The Best Essays eBooks




The Ecstasy of Influence: Nonfictions, Etc.
by Jonathan Lethem
The Ecstasy of Influence: Nonfictions, Etc.

What’s a novelist supposed to do with contemporary culture? And what’s contemporary culture sup­posed to do with novelists? In The Ecstasy of Influence, Jonathan Lethem, tangling with what he calls the “white elephant” role of the writer as public intellectual, arrives at an astonishing range of answers.

A constellation of previously published pieces and new essays as provocative and idiosyncratic as any he’s written, this volume sheds light on an array of topics from sex in cinema to drugs, graffiti, Bob Dylan, cyberculture, 9/11, book touring, and Marlon Brando, as well as on a shelf’s worth of his literary models and contemporaries: Norman Mailer, Paula Fox, Bret Easton Ellis, James Wood, and oth­ers. And, writing about Brooklyn, his father, and his sojourn through two decades of writing, Lethem sheds an equally strong light on himself.


 



Cool, Calm & Contentious
by Merrill Markoe
Cool, Calm & Contentious

In this hilarious collection of personal essays, New York Times bestselling author Merrill Markoe reveals, among other things, the secret formula for comedy: Start out with a difficult mother, develop some classic teenage insecurities, add a few relationships with narcissistic men, toss in an unruly pack of selfish dogs, finish it off with the kind of crystalline perspective that only comes from years of navigating a roiling sea of unpleasant and unappeasable people, and — voilà! — you’re funny!

But in Cool, Calm & Contentious, Markoe also reveals something more: herself. This is by far her most personal, affecting collection yet — honest, unapologetic, often painful, but always shot through with the bracing, wicked sense of humor that has made her such a beloved and incisive observer of life, both human and canine. In Cool, Calm & Contentious, she goes there: from the anal-retentive father who once spent ten minutes lecturing Markoe’s forty-year-old, Ph. D. -wielding brother on how to fold a napkin, to the eternally aggrieved mother who took pleasure in being unpleasant to waiters and spent most of her life, Markoe says, in “varying degrees of pissed off”; from the way she surrendered her virginity as a freshman in college (to her, it was “something to be gotten rid of quickly, then never discussed again, like body odor”), to why, later in life, she ultimately came to find dogs so much more appealing than humans, Markoe holds nothing back. It’s all here, in all its messy, poignant glory, and told the way only Merril Markoe knows how — with honesty, wit, and bite.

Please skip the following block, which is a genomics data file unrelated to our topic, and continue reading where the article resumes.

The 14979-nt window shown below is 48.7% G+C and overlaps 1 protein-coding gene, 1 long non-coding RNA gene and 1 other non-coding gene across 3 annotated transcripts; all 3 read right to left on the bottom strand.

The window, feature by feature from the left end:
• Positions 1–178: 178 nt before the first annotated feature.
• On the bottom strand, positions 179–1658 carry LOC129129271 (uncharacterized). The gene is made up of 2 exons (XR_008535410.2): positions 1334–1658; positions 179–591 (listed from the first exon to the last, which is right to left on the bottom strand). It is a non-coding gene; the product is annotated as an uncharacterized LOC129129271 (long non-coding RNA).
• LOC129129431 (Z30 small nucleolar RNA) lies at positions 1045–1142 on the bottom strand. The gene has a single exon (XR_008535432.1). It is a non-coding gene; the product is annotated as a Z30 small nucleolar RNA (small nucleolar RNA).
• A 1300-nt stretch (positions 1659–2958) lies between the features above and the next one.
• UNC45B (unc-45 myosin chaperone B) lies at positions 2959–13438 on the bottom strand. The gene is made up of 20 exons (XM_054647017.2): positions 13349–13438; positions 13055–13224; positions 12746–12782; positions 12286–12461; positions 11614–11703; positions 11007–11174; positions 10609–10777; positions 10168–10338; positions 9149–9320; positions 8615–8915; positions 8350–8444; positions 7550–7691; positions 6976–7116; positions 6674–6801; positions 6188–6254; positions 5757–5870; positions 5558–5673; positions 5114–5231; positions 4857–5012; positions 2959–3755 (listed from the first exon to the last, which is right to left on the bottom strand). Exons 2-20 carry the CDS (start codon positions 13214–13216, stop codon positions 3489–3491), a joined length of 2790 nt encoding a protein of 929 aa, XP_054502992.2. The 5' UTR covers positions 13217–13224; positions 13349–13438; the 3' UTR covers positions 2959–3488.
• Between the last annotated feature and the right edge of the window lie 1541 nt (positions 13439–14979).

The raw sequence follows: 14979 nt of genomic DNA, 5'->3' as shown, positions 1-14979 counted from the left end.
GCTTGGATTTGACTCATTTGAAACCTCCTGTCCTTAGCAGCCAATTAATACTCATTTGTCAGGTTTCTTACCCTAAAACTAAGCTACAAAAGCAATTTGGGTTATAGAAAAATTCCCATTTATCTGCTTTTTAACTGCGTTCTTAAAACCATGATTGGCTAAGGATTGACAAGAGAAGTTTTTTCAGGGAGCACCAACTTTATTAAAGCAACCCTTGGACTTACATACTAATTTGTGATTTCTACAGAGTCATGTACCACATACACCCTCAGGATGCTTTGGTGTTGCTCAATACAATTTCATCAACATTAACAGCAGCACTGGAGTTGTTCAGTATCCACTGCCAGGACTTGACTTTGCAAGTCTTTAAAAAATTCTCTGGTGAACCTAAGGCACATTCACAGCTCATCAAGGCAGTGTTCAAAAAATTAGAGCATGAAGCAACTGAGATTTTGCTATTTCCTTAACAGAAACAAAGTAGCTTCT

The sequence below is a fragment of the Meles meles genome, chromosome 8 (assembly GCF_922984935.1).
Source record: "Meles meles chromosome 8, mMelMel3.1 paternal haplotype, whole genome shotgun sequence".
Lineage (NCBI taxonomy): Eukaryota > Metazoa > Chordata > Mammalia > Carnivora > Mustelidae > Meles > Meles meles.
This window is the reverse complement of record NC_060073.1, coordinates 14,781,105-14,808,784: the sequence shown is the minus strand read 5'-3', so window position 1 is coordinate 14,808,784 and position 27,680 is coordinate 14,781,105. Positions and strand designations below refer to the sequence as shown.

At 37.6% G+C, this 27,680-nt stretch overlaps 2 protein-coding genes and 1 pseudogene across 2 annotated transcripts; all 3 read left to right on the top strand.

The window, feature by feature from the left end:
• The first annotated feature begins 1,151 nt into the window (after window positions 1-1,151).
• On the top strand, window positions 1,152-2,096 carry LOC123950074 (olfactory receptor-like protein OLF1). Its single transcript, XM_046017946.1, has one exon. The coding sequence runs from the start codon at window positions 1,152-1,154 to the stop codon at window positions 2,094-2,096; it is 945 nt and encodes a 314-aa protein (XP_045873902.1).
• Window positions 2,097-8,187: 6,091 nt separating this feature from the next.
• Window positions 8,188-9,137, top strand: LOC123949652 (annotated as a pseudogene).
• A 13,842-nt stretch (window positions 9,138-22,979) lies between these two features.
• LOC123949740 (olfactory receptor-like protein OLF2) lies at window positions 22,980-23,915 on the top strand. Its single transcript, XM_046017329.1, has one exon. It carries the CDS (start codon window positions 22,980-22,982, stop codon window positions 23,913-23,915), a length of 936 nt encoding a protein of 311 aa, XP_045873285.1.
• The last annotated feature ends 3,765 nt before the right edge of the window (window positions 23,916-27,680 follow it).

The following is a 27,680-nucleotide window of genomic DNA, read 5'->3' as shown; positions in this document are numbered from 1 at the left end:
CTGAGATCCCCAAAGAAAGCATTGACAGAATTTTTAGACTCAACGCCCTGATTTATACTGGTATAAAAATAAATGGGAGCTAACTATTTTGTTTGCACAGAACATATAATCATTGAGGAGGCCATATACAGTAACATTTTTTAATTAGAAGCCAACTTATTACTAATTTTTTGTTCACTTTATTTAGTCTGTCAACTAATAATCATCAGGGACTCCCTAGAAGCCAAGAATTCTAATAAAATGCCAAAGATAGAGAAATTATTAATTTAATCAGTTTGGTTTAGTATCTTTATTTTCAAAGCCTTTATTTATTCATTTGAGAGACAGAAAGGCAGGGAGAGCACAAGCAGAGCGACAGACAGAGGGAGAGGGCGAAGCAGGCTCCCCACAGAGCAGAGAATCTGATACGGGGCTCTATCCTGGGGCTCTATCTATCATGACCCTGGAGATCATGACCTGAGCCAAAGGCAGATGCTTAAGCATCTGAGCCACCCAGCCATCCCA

Cool, Calm & Contentious offers something for everyone — fans of humorous essays, fans of memoir, fans of great writing and finely drawn characters, fans of dogs, fans of talking dogs, and fans of reading about mothers who are so difficult and demanding they actually make you feel good about your own life. But most of all, this book is for the many fans of Merrill Markoe, who will finally get a chance to learn what makes her tick — and what makes her so funny and wise.


 



Pulphead
by John Jeremiah Sullivan
Pulphead

In Pulphead, John Jeremiah Sullivan takes us on an exhilarating tour of our popular, unpopular, and at times completely forgotten culture. Simultaneously channeling the gonzo energy of Hunter S. Thompson and the wit and insight of Joan Didion, Sullivan shows us — with a laidback, erudite Southern charm that’s all his own — how we really (no, really) live now.

In his native Kentucky, Sullivan introduces us to Constantine Rafinesque, a nineteenth-century polymath genius who concocted a dense, fantastical prehistory of the New World. Back in modern times, Sullivan takes us to the Ozarks for a Christian rock festival; to Florida to meet the alumni and straggling refugees of MTV’s Real World, who’ve generated their own self-perpetuating economy of minor celebrity; and all across the South on the trail of the blues. He takes us to Indiana to investigate the formative years of Michael Jackson and Axl Rose and then to the Gulf Coast in the wake of Katrina — and back again as its residents confront the BP oil spill.